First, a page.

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EPA ACTIONS AGAINST A/C SERVICE/DISPOSAL FIRMS FOR CFC RELEASES

Release Date: 11/17/1999
Contact Information: Dave Schmidt, U.S. EPA,(415) 744-1578

SOUTHERN CALIF. FIRM FACES $97,900 PENALTY; ARIZ., HAWAII FIRMS CITED  

     (San Francisco) -- The U.S. Environmental Protection Agency (EPA) today announced enforcement actions against a fast-food restaurant chain in California, a residential air conditioning service company in Arizona, a motor vehicle air conditioning service shop in Hawaii, and a recycling/disposal business in Hawaii for Clean Air Act regulations regarding handling and disposal of stratospheric ozone-depleting chemicals.  EPA's complaint against the San Clemente, California-based Pick Up Stix Inc. carries a proposed penalty of $97,900 for multiple violations.  In a separate case, Emmet AirConditioning and Refrigeration of Phoenix, Ariz. agreed to pay a penalty of $2,227 for a single violation.  EPA also issued compliance orders to Fukushima Auto Center Inc. of Pearl City, Hawaii, and Island Recycling Inc. of Honolulu.
       
     "The release of ozone-depleting substances is restricted under the Clean Air Act because they harm the stratospheric ozone layer, which protects all life on earth from ultraviolet radiation," said Dave Howekamp, director of EPA's western regional Air Division.  "Companies that deal with air conditioning equipment have an important responsibility in this regard because refrigerants like Freon-12 are some of the worst ozone-depleters.  The regulations require companies and individuals who service or dispose of air conditioners in appliances or motor vehicles to be properly trained and equipped to prevent release of ozone-depleting refrigerants into the atmosphere."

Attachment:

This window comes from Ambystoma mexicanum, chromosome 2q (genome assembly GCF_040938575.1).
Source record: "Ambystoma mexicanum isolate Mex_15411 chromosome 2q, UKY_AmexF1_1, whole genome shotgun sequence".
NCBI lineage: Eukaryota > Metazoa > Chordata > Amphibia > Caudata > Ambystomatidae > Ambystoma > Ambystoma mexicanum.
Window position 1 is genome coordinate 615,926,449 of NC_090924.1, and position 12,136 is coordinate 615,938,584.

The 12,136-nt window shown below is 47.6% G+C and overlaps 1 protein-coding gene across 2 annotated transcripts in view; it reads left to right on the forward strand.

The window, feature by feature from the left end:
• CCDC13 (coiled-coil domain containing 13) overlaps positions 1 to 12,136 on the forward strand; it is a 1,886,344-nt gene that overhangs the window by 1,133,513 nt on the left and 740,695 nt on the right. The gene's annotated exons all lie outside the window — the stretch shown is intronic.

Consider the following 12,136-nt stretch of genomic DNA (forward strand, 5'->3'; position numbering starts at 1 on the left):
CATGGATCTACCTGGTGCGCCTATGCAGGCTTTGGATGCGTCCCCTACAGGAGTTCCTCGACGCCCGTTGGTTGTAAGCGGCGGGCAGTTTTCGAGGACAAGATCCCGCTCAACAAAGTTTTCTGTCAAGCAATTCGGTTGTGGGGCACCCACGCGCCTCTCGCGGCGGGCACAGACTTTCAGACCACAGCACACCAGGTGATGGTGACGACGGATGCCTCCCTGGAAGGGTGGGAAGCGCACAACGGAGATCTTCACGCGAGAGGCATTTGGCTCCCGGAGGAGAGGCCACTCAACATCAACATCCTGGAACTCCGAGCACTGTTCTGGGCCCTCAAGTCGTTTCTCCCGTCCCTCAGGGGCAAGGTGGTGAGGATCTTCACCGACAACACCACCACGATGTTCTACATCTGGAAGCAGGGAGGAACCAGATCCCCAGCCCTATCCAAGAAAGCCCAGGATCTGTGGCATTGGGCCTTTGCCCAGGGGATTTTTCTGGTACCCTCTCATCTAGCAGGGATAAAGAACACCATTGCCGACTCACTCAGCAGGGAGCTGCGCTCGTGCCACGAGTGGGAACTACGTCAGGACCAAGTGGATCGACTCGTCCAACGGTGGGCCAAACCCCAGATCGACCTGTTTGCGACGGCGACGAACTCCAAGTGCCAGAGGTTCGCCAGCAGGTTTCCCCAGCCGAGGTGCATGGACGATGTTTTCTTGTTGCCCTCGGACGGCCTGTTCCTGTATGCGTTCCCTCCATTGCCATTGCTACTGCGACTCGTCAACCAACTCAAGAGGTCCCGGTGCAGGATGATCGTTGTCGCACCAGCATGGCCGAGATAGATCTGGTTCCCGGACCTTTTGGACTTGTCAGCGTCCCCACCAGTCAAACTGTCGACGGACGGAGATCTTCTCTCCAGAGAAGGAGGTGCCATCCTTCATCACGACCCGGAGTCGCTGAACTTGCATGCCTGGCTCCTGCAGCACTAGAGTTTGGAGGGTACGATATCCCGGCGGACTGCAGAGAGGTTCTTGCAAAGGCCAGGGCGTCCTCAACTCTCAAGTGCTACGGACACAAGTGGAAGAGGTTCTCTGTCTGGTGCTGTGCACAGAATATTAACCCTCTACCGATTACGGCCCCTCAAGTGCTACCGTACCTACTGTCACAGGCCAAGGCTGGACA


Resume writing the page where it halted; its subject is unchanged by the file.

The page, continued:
Pick Up Stix Management Inc. owns restaurants in Southern California and Las Vegas,Nevada.  The company services refrigeration equipment at each of its restaurants.  An EPA investigation revealed that Pick Up Stix failed to use required refrigerant recovery or recycling equipment when opening appliances, and failed to have all service work involving refrigerant done by certified technicians.  Emmet Air Conditioning and Refrigeration services air conditioning equipment at residences.  EPA found that the company knowingly vented in the atomosphere CFC-12, also known as Freon-12, from a home a/c unit.
       
     Fukushima Auto Center Inc. services motor vehicle air conditioning systems (MVACs) at its facility in Pearl City, Hawaii.  EPA found that the facility failed to use required refrigerant recovery or recycling equipment, and failed to employ properly certified technicians.  EPA ordered the company to stop servicing MVACs until it is in compliance with the stratospheric ozone protection rules.
                           
     Island Recycling Inc. recycles and disposes of home air conditioners and refrigerators. As the final step in the disposal process, the company was responsible for ensuring that all of the refrigerant had been properly removed from the appliances before dismantling or disposal.  This can be done by either removing the refrigerant, or by properly verifying that the refrigerant has already been removed.  EPA found that the firm did not recover refrigerants, did not complain written verification that the refrigerant had been removed, and failed to notify their suppliers that they cannot accept appliances that still contain refrigerants.  EPA ordered the company to comply with the ozone protection regulations, and verify its compliance.
                           
     Production of CFCs was banned by the Clean Air Act Amendments of 1990 because the deplete the ozone layer in the upper atmosphere, which protects living things from harmful ultraviolet radiation.  Reductions in stratospheric ozone can cause increased skin cancers and eye cataracts, suppression of the immune system, and damage to plants, including crops, and aquatic organisms.  Currently available legal alternatives to CFCs and HCFCs include ozone-friendly substances like carbon dioxide and HFC-134a.  Persons interested in obtaining additional information about CFCs or HCFCs, or who would like to report suspected violations, are encouraged to call U.S. EPA's toll-free hotline at 1-800-296-1996 or visit U.S.  EPA's Internet site at www.epa.gov/ozone.
       

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